Not too long ago I wrote about the power of part/whole thinking, and how an understanding that begins in Kindergarten has tons of applications throughout the elementary curriculum. Here’s yet another one. Take a look at this fraction addition problem.
Think about how we would normally teach students to solve that problem. They’d add the two fractions to get a sum of seven-fifths (Hopefully! How many would say seven-tenths?). Recognizing that seven-fifths is greater than a whole, they would proceed to apply a procedure for converting an improper fraction to a mixed number.
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Now, look at this solution.
What you see above sounds more like, I know I need two more fifths to add to three-fifths to make a whole. I can decompose four-fifths into two-fifths and two-fifths. Once I make a whole from three-fifths, I end up with one and two-fifths. That’s some deep understanding of fractions!
Let’s take a look at the standards, both the Common Core State Standards (CCSSM) and the Texas Essential Knowledge and Skills (TEKS).
CCSSM 4.NF.3b Decompose a fraction into a sum of fractions with the same denominator in more than one way, recording each decomposition by an equation. Justify decompositions, e.g., by using a visual fraction model. Examples: 3/8 = 1/8 + 1/8 + 1/8; 3/8 = 1/8 + 2/8; 2 1/8 = 1 + 1 + 1/8 = 8/8 + 8/8 + 1/8.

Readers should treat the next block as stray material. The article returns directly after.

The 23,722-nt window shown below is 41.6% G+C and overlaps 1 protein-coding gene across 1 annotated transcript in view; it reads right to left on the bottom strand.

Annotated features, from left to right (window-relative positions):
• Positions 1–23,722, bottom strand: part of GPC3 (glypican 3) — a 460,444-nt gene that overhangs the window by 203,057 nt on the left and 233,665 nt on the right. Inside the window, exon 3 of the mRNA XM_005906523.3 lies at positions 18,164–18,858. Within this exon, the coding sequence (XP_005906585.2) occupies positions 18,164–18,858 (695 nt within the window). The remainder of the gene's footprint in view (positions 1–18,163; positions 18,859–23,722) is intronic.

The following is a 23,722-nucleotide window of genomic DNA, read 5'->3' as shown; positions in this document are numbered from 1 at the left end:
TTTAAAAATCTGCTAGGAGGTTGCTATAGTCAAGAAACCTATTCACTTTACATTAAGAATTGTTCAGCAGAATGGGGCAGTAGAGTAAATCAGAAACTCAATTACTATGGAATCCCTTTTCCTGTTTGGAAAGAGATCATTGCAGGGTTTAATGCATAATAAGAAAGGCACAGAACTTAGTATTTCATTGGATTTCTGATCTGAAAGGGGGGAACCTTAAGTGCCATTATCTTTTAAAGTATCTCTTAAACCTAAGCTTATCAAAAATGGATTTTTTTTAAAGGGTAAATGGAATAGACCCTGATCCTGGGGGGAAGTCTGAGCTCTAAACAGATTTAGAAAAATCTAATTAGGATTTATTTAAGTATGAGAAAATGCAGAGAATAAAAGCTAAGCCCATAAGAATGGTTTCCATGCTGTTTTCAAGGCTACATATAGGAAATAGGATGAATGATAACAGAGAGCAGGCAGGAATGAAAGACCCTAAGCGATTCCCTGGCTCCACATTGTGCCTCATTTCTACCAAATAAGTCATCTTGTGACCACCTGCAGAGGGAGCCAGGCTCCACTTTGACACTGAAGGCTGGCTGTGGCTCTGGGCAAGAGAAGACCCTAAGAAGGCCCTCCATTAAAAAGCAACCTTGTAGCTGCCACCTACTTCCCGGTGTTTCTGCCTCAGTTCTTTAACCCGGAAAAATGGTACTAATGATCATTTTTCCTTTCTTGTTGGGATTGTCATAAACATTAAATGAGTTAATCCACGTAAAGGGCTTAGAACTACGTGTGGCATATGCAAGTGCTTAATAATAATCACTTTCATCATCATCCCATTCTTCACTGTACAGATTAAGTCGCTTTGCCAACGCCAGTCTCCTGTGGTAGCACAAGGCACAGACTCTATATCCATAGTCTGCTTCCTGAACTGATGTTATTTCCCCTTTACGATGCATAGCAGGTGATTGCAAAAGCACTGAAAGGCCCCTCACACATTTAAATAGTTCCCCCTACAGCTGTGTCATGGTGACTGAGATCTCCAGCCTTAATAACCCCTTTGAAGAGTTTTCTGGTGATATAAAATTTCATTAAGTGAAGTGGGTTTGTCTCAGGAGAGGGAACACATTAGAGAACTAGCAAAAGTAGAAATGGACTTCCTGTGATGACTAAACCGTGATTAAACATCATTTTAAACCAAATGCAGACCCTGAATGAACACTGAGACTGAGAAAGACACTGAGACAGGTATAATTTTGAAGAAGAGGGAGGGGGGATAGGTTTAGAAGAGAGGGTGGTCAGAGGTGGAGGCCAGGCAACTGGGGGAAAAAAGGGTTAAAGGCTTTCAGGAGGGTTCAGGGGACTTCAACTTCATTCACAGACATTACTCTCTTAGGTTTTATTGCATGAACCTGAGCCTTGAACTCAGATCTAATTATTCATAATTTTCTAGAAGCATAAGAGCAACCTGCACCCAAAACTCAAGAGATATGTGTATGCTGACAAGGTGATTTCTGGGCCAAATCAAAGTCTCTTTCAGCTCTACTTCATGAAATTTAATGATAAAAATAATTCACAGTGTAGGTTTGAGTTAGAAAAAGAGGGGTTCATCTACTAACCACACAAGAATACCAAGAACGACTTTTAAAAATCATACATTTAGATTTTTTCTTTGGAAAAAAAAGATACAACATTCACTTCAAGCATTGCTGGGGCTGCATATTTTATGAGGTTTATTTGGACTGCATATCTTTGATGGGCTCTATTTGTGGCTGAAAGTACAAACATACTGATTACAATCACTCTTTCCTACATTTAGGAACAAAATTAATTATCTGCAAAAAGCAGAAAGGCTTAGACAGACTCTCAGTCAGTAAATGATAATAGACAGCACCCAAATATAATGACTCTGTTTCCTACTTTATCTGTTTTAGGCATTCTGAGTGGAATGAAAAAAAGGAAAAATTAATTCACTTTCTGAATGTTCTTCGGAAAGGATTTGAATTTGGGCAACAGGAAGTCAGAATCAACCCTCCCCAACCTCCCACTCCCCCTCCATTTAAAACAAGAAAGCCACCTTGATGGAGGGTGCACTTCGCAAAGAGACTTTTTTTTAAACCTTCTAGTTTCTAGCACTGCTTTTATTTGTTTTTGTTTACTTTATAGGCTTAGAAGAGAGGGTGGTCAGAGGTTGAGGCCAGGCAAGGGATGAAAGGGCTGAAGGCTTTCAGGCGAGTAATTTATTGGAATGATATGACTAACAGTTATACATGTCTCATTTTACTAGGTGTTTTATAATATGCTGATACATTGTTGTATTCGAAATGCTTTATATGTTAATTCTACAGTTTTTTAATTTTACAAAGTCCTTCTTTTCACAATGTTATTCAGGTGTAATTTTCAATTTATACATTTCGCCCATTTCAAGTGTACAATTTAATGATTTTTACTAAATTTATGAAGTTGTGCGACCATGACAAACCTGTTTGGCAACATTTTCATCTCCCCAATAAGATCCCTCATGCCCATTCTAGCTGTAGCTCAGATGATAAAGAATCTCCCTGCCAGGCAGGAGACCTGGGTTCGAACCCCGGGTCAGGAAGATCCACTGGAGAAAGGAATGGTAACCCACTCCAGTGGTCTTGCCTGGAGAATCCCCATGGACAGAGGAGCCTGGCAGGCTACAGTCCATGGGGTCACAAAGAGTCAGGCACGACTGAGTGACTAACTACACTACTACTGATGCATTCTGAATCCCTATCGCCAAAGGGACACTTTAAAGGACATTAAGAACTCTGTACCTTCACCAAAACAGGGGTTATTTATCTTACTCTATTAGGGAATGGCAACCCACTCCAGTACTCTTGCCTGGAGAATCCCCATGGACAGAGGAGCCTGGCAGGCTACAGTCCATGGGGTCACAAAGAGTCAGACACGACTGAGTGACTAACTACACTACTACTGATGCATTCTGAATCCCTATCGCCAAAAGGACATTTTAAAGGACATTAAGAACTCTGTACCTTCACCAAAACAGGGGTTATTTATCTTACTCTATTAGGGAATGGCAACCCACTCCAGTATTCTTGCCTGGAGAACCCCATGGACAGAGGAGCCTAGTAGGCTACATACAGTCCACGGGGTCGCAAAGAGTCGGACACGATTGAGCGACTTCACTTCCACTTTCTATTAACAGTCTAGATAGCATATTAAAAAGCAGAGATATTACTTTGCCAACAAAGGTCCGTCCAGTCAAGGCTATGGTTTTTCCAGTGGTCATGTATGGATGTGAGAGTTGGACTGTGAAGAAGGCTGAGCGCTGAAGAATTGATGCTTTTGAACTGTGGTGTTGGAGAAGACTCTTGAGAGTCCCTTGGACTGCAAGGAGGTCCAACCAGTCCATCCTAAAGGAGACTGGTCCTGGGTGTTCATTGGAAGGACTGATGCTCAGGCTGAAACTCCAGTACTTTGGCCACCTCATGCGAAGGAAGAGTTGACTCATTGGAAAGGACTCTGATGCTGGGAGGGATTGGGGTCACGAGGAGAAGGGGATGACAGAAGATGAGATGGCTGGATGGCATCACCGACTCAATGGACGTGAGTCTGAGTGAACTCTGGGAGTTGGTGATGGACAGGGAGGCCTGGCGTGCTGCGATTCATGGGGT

TEKS 4.3(A) Represent a fraction a/b as a sum of fractions 1/b, where a and b are whole numbers ad b>0, including a>b. [Note: this standard states that unit fractions are being added. Example: 3/8 = 1/8 + 1/8 + 1/8]
TEKS 4.3(B) Decompose a fraction in more than one way into a sum of fractions with the same denominator using concrete and pictorial models and recording results with symbolic representations. [Note: this standard goes beyond unit fractions. Example: 5/8 = 3/8 + 2/8; 5/8 = 1/8 + 4/8; etc.]
As I stated earlier, a common error students make when adding fractions is that they add both the numerators and denominators. So when adding fifths to fifths, they somehow magically become tenths. The standards listed above are written to prevent that very error. In other words, they are designed to help students understand that when you add fifths together, you still have fifths!
Here’s an idea for providing students with practice composing and decomposing fractions. Give students a problem, like the one shown below, with two missing addends. Challenge them to use fraction tiles to find as many solutions as possible.
Once students have had ample practice choosing their own fractions for the addends, they can practice finding a missing addend.
Be sure to provide manipulative (concrete) support for this activity. I like to have students always put out the whole tile when working with fraction tiles, just to reinforce that benchmark of one. Students can record their work with a model (representational) and completed equation (abstract). Voila! All three stages of CRA in one activity.
You can grab your free cards for composing and decomposing fractions here.